Yesterday, I talked about VPNs, and briefly explained how they work.
Now, I’m gonna teach you how to get your hands dirty, and set them up yourself. Will also show you some of the best options in the market right now, whether free or purchaseable.
Let’s get started, shall we? Here’s how you setup a VPN:
Step 1 - Pick a VPN Service
This is often the trickiest part for a lot of users.
This technology has exploded in recent years. Whereas before you could only choose from 2-3 different services, now you can choose between a lot of them, each with their own quirks.
I examine the best ones currently out below, so check that out.
Step 2 – Sign Up
After you’ve picked your service, you need to sign up in order to be able to use their network. This involves divulging your personal info, so be pretty careful, and make sure the service you picked is safe, assuming it isn’t on my following list.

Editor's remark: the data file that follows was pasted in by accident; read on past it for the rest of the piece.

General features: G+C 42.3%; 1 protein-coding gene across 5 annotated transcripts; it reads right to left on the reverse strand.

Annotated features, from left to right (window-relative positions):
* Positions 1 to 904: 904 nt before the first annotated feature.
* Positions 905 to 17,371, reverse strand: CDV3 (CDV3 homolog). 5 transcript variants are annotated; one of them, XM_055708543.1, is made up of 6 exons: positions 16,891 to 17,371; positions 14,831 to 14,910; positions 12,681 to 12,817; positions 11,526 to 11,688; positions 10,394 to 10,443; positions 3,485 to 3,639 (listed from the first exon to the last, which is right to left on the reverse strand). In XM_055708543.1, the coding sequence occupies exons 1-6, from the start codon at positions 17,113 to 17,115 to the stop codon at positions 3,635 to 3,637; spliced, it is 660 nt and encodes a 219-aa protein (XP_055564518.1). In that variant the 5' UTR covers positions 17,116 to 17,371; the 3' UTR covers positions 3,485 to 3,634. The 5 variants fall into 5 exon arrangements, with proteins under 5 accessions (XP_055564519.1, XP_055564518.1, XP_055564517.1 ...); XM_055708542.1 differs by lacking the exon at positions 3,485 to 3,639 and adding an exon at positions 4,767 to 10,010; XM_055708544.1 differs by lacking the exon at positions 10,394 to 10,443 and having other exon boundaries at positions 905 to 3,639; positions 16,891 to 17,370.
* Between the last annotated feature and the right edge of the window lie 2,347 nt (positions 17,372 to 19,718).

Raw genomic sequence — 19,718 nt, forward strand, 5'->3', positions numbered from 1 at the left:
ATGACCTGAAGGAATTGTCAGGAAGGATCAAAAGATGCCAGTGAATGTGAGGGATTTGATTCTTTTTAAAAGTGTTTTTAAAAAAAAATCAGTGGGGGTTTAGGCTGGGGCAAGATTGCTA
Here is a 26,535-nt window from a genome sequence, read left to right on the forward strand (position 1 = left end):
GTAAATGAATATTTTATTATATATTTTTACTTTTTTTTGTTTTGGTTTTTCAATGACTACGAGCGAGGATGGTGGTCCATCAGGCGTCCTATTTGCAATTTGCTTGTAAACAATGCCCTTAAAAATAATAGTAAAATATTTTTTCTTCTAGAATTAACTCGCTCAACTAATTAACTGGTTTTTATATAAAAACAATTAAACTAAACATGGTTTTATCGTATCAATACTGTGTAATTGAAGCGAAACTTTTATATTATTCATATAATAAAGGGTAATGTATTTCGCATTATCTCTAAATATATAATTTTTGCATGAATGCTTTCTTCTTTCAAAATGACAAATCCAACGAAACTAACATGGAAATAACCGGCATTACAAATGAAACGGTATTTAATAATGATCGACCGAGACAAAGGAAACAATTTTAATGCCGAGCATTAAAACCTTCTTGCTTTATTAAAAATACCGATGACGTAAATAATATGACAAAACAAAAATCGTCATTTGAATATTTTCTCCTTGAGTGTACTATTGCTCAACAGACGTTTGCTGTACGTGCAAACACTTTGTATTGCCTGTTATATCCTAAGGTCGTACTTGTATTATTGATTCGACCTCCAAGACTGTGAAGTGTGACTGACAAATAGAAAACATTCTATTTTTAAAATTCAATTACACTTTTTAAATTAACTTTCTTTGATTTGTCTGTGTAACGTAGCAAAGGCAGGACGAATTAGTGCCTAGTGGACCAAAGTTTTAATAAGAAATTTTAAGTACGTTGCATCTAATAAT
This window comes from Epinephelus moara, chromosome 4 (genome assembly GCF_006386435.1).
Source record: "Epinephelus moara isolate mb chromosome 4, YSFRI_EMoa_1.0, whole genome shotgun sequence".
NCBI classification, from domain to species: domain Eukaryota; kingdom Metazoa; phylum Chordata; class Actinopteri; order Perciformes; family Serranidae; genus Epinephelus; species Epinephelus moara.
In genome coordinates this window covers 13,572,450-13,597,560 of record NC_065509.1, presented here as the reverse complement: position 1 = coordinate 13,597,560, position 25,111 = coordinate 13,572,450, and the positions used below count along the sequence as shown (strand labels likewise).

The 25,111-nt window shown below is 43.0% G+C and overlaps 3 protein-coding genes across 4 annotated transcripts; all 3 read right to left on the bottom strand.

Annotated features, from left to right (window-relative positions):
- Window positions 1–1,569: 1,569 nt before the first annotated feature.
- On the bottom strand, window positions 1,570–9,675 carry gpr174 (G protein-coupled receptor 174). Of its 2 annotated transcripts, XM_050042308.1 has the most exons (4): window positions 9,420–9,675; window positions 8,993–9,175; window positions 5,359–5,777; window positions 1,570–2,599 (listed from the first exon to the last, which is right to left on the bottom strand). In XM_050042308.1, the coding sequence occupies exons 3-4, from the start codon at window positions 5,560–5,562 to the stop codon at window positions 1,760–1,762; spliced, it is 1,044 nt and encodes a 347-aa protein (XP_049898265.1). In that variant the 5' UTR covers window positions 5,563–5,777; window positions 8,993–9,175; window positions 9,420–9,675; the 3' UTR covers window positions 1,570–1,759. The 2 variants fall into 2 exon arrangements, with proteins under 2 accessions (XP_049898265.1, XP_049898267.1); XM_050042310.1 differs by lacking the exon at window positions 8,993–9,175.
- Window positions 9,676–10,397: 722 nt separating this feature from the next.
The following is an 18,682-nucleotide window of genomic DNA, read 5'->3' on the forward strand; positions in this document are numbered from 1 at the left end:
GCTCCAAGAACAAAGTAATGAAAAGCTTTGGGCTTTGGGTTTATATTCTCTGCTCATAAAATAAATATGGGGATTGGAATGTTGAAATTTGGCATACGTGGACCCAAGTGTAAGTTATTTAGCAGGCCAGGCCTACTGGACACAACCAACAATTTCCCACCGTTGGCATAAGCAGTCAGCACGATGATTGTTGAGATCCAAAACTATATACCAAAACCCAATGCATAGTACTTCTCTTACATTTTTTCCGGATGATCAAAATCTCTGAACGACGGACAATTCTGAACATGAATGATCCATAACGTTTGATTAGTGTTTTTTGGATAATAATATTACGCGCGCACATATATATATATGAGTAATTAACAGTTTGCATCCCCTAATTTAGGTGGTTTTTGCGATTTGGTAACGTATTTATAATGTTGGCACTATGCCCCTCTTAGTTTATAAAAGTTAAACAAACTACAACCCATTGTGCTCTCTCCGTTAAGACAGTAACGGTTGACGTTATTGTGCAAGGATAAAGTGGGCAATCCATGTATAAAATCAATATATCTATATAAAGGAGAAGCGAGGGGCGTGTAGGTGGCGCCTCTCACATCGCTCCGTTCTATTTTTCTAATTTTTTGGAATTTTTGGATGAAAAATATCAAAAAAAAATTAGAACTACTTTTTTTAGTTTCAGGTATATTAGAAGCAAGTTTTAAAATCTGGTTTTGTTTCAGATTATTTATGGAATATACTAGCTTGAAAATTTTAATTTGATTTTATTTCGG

At this stage, you usually need to pay for the sign-up, in case you picked a non-free VPN option. After completing the necessary transactions, it’s time to move onto the next step.
Step 3 – Install it
After you’ve picked the service, it’s time to get your hands on it. After completing all transactions (in case your service is paid for), download the installer into your PC.
Run it, with all the admin permissions it might need, and then login with the account you just created.
Step 4 – Connect to it
This can either be the most tricky part or the easiest. Depending on the service, you might just have to connect to their server, or you might need to find a VPN server to connect to.